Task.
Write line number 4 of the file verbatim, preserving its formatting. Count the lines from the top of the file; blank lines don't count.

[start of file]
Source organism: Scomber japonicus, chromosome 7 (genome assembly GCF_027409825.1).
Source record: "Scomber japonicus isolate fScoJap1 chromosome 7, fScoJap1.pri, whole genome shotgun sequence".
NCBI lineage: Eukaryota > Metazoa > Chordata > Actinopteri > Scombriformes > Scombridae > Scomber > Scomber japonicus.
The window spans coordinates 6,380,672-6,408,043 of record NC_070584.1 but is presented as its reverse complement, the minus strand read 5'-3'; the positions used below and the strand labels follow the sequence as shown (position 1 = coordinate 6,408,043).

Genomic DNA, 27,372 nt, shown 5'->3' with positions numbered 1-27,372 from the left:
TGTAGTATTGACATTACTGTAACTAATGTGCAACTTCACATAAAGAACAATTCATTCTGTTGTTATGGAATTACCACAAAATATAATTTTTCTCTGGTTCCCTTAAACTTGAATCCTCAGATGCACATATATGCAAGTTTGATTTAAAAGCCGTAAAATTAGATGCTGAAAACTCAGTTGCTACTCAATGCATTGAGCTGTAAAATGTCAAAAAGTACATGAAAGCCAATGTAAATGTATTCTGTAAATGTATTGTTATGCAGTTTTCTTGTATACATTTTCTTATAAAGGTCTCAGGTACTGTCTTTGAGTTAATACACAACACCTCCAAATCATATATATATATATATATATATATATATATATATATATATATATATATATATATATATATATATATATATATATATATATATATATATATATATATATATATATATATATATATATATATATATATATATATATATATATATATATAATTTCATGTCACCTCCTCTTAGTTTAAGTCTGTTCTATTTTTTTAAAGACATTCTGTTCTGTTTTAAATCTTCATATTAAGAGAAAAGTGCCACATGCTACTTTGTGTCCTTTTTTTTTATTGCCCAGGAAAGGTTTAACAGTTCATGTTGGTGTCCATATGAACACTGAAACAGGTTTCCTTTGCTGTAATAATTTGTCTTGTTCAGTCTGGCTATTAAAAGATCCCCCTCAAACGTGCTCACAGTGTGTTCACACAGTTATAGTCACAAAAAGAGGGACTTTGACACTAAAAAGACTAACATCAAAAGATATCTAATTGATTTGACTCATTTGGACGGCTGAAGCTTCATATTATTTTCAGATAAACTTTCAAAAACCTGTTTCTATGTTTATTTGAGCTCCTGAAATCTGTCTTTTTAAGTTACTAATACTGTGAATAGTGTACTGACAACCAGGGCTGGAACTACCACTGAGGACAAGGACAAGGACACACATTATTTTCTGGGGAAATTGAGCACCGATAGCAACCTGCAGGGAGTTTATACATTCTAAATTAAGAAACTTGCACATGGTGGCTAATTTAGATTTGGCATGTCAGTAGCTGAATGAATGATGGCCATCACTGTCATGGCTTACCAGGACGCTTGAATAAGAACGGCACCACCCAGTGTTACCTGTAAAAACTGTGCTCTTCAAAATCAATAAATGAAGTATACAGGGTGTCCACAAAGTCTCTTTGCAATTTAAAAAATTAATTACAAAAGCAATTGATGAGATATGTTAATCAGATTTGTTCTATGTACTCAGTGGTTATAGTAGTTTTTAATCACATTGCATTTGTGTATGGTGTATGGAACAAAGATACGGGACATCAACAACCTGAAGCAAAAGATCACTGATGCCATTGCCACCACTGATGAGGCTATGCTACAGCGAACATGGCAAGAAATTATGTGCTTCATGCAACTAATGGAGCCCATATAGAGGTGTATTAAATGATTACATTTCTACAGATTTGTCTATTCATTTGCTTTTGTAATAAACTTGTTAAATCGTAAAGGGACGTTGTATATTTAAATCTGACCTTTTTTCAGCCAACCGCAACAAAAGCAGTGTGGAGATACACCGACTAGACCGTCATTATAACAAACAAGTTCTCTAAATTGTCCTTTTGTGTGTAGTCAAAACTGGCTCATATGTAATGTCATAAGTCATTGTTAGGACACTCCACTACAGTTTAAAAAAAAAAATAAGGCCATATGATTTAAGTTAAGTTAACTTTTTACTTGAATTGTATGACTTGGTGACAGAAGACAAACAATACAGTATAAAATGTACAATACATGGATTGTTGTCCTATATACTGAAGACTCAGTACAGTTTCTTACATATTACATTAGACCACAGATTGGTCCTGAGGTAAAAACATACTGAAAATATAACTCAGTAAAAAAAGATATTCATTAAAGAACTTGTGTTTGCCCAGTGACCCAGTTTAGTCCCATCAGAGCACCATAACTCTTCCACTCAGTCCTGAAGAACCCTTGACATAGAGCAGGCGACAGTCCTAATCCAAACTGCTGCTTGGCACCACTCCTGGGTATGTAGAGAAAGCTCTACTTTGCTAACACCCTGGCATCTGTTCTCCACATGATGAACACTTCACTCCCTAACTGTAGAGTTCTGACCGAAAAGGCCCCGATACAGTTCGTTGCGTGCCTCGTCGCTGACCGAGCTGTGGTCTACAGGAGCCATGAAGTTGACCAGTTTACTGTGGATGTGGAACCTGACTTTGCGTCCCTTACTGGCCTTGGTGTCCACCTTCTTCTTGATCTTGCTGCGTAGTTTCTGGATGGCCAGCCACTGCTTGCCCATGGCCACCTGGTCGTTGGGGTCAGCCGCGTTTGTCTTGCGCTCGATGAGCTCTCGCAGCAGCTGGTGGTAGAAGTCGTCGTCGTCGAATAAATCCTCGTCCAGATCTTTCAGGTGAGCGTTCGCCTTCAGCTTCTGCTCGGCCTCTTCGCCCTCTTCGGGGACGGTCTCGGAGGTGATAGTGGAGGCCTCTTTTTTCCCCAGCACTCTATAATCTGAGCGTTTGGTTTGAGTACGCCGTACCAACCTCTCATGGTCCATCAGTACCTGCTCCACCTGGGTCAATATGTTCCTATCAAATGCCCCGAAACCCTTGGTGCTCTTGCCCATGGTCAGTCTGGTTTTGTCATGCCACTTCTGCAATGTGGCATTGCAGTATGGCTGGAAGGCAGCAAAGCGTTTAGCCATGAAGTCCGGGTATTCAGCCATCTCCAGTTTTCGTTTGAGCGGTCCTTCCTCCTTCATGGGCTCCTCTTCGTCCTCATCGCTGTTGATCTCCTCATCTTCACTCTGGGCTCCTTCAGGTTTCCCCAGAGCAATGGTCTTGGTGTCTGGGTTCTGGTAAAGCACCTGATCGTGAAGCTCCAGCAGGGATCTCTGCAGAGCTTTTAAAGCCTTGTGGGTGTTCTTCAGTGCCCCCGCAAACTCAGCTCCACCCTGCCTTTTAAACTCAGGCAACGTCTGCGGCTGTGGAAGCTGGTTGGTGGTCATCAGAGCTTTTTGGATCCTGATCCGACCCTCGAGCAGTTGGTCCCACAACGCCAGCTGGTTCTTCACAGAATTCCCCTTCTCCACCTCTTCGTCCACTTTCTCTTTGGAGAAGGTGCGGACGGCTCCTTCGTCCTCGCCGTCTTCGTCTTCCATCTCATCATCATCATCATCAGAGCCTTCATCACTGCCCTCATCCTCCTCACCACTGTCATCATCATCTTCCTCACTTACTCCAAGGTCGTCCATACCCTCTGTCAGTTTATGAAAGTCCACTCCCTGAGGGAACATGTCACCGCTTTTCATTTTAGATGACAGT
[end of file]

The window spans coordinates 6,380,672-6,408,043 of record NC_070584.1 but is presented as its reverse complement, the minus strand read 5'-3'; the positions used below and the strand labels follow the sequence as shown (position 1 = coordinate 6,408,043).